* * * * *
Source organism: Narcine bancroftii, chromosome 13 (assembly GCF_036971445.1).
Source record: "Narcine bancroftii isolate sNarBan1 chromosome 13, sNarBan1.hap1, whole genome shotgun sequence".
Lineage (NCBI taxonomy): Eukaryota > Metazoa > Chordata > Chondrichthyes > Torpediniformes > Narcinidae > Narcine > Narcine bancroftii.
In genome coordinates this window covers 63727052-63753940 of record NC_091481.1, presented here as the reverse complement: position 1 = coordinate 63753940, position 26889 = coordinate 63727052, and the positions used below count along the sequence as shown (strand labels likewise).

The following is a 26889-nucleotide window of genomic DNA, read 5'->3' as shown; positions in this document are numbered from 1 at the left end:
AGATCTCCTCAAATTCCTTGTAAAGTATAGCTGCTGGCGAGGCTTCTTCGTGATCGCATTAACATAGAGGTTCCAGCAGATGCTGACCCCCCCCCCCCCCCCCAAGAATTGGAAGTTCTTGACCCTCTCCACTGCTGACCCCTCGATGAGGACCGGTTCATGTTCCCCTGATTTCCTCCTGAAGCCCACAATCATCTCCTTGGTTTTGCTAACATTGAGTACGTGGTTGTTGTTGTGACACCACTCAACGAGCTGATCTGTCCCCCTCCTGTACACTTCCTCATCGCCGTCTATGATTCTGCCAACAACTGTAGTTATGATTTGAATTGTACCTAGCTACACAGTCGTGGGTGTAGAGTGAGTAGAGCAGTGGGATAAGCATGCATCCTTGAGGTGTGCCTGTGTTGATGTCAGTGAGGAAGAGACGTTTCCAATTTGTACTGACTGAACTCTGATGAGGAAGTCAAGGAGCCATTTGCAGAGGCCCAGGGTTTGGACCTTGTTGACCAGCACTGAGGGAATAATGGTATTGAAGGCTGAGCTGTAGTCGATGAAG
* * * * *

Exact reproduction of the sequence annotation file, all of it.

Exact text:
Source organism: Narcine bancroftii, chromosome 13 (assembly GCF_036971445.1).
Source record: "Narcine bancroftii isolate sNarBan1 chromosome 13, sNarBan1.hap1, whole genome shotgun sequence".
Lineage (NCBI taxonomy): Eukaryota > Metazoa > Chordata > Chondrichthyes > Torpediniformes > Narcinidae > Narcine > Narcine bancroftii.
In genome coordinates this window covers 63727052-63753940 of record NC_091481.1, presented here as the reverse complement: position 1 = coordinate 63753940, position 26889 = coordinate 63727052, and the positions used below count along the sequence as shown (strand labels likewise).

The following is a 26889-nucleotide window of genomic DNA, read 5'->3' as shown; positions in this document are numbered from 1 at the left end:
AGATCTCCTCAAATTCCTTGTAAAGTATAGCTGCTGGCGAGGCTTCTTCGTGATCGCATTAACATAGAGGTTCCAGCAGATGCTGACCCCCCCCCCCCCCCCCAAGAATTGGAAGTTCTTGACCCTCTCCACTGCTGACCCCTCGATGAGGACCGGTTCATGTTCCCCTGATTTCCTCCTGAAGCCCACAATCATCTCCTTGGTTTTGCTAACATTGAGTACGTGGTTGTTGTTGTGACACCACTCAACGAGCTGATCTGTCCCCCTCCTGTACACTTCCTCATCGCCGTCTATGATTCTGCCAACAACTGTAGTTATGATTTGAATTGTACCTAGCTACACAGTCGTGGGTGTAGAGTGAGTAGAGCAGTGGGATAAGCATGCATCCTTGAGGTGTGCCTGTGTTGATGTCAGTGAGGAAGAGACGTTTCCAATTTGTACTGACTGAACTCTGATGAGGAAGTCAAGGAGCCATTTGCAGAGGCCCAGGGTTTGGACCTTGTTGACCAGCACTGAGGGAATAATGGTATTGAAGGCTGAGCTGTAGTCGATGAAG